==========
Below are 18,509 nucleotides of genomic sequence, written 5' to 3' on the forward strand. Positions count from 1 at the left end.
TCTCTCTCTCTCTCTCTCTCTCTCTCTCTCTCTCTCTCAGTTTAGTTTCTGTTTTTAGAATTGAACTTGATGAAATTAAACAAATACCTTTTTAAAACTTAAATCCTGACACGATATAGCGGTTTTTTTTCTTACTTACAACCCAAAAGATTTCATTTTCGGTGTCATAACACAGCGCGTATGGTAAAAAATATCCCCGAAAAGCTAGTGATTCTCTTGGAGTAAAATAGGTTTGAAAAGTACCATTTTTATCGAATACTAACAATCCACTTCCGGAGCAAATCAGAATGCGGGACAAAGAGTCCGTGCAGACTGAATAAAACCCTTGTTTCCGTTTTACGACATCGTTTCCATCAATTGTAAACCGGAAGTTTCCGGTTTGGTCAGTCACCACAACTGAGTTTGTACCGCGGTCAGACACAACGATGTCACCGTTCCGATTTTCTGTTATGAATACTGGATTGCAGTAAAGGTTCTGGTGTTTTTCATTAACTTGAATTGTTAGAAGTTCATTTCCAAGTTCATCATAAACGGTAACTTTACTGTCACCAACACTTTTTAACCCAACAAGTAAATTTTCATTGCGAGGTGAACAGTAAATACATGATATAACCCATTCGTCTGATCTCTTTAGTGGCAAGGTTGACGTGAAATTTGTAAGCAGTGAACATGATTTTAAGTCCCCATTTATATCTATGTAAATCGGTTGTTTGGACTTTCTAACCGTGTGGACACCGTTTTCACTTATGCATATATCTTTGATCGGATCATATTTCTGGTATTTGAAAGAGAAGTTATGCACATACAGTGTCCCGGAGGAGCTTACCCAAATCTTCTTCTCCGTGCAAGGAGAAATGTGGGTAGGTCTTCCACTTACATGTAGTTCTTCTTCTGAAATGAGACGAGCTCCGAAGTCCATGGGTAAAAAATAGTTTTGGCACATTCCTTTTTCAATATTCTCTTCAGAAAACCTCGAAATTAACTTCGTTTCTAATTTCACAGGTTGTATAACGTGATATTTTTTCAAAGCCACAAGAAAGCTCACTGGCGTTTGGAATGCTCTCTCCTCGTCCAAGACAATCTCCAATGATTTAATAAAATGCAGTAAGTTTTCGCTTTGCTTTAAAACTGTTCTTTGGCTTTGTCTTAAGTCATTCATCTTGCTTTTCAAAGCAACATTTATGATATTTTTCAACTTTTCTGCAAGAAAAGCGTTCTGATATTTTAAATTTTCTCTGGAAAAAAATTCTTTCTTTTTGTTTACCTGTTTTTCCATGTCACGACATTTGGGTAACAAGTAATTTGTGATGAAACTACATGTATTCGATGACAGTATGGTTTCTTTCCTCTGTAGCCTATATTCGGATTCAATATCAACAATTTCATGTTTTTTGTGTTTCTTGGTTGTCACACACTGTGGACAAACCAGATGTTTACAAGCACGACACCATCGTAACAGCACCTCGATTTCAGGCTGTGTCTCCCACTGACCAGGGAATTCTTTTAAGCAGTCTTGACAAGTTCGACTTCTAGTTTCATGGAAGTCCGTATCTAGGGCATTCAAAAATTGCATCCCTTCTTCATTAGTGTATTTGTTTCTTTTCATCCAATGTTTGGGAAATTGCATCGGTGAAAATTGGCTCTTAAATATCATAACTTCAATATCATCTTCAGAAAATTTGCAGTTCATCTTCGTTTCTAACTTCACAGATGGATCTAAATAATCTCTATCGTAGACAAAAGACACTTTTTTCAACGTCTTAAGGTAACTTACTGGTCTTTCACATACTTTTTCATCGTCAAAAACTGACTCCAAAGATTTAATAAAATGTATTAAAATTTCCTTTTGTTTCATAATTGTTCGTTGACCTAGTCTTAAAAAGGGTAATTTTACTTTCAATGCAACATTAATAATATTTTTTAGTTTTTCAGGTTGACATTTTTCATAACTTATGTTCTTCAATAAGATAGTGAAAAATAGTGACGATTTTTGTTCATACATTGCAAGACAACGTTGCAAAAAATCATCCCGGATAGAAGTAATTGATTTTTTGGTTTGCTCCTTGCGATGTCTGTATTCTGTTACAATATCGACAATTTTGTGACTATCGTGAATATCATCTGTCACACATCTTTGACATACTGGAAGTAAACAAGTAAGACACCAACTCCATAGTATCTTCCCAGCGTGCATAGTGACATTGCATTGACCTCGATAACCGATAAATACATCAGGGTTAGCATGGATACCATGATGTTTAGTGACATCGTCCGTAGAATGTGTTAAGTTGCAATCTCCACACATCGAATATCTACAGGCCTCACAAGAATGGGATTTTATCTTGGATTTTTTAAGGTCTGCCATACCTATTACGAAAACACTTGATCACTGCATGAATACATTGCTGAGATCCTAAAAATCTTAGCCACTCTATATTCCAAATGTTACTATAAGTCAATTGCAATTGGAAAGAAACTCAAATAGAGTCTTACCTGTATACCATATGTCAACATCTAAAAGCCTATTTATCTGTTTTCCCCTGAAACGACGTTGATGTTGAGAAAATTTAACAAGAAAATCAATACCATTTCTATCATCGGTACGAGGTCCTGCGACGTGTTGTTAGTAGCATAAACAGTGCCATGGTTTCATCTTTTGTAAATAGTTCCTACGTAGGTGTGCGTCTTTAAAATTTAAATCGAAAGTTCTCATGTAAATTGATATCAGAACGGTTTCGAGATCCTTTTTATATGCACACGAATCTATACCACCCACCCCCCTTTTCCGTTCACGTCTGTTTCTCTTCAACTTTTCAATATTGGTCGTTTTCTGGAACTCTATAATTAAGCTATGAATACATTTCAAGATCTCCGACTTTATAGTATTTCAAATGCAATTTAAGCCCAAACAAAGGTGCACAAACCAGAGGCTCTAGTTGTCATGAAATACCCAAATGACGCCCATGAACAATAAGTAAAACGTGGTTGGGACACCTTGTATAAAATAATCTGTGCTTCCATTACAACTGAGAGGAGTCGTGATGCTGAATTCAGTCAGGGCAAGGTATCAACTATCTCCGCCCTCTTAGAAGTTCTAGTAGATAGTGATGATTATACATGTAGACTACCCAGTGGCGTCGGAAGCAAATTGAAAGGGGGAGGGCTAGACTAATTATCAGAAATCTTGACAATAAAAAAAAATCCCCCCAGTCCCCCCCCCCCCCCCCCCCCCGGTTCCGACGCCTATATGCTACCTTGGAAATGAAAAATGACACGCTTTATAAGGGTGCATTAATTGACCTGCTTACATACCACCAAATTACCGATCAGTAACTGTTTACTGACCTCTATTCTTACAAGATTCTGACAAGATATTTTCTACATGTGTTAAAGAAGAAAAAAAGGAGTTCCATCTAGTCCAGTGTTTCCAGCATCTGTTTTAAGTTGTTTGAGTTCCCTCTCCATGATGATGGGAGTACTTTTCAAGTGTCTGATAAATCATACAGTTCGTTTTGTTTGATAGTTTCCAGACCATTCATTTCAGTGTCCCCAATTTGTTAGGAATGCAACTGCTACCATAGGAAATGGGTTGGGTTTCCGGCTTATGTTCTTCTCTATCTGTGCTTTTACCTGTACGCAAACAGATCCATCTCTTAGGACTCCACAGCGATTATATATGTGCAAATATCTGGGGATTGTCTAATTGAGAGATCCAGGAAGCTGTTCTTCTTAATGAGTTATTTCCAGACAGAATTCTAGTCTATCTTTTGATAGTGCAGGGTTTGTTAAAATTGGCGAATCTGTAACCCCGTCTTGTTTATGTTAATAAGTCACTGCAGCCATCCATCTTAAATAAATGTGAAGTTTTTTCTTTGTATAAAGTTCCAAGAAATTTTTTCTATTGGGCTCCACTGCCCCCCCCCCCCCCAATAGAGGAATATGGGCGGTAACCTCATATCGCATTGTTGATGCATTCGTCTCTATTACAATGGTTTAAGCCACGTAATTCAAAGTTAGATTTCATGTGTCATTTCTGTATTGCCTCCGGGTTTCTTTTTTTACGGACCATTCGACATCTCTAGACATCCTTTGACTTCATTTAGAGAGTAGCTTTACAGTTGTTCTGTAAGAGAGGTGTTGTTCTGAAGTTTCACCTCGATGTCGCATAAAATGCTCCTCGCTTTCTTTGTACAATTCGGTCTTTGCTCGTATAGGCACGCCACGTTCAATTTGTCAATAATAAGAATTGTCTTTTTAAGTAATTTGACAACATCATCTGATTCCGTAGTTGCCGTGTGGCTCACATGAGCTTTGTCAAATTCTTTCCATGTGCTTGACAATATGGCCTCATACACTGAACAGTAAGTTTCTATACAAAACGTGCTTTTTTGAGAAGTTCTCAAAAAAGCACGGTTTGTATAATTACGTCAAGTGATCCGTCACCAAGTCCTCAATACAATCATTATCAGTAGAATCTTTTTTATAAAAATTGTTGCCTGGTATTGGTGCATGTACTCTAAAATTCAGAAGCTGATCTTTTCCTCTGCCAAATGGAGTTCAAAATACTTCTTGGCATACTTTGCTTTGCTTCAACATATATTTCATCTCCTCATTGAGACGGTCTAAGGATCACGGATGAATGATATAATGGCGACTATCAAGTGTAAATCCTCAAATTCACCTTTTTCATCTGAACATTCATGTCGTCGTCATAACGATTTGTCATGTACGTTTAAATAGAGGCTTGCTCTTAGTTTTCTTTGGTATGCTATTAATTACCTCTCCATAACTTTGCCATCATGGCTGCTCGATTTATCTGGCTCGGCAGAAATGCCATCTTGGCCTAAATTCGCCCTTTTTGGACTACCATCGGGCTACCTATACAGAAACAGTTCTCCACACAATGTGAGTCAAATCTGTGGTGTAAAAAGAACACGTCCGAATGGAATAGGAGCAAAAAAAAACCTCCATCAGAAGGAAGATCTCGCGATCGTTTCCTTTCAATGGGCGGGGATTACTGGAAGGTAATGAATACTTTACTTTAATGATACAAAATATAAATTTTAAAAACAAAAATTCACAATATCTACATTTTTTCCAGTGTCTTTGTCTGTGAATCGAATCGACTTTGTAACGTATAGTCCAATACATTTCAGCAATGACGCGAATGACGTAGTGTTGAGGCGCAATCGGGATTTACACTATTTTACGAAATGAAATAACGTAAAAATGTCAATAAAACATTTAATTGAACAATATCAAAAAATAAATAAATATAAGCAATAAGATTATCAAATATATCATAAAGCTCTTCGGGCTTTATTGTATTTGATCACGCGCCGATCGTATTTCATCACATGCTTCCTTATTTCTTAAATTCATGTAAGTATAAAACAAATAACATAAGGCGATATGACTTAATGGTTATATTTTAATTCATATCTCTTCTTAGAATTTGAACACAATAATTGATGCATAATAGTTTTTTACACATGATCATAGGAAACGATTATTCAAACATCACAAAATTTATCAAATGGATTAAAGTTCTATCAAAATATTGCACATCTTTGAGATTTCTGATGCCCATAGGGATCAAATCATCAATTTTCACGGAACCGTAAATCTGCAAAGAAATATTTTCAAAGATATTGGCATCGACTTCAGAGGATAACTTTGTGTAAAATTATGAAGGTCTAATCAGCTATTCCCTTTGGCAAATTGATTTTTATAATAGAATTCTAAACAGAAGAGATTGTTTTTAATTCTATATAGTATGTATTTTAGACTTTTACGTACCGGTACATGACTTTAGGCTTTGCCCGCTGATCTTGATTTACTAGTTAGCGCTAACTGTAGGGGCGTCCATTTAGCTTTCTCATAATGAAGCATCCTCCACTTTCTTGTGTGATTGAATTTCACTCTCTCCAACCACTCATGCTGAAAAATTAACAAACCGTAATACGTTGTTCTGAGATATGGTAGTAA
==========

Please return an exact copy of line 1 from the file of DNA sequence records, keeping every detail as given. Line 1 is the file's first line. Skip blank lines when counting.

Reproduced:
Below are 18,509 nucleotides of genomic sequence, written 5' to 3' on the forward strand. Positions count from 1 at the left end.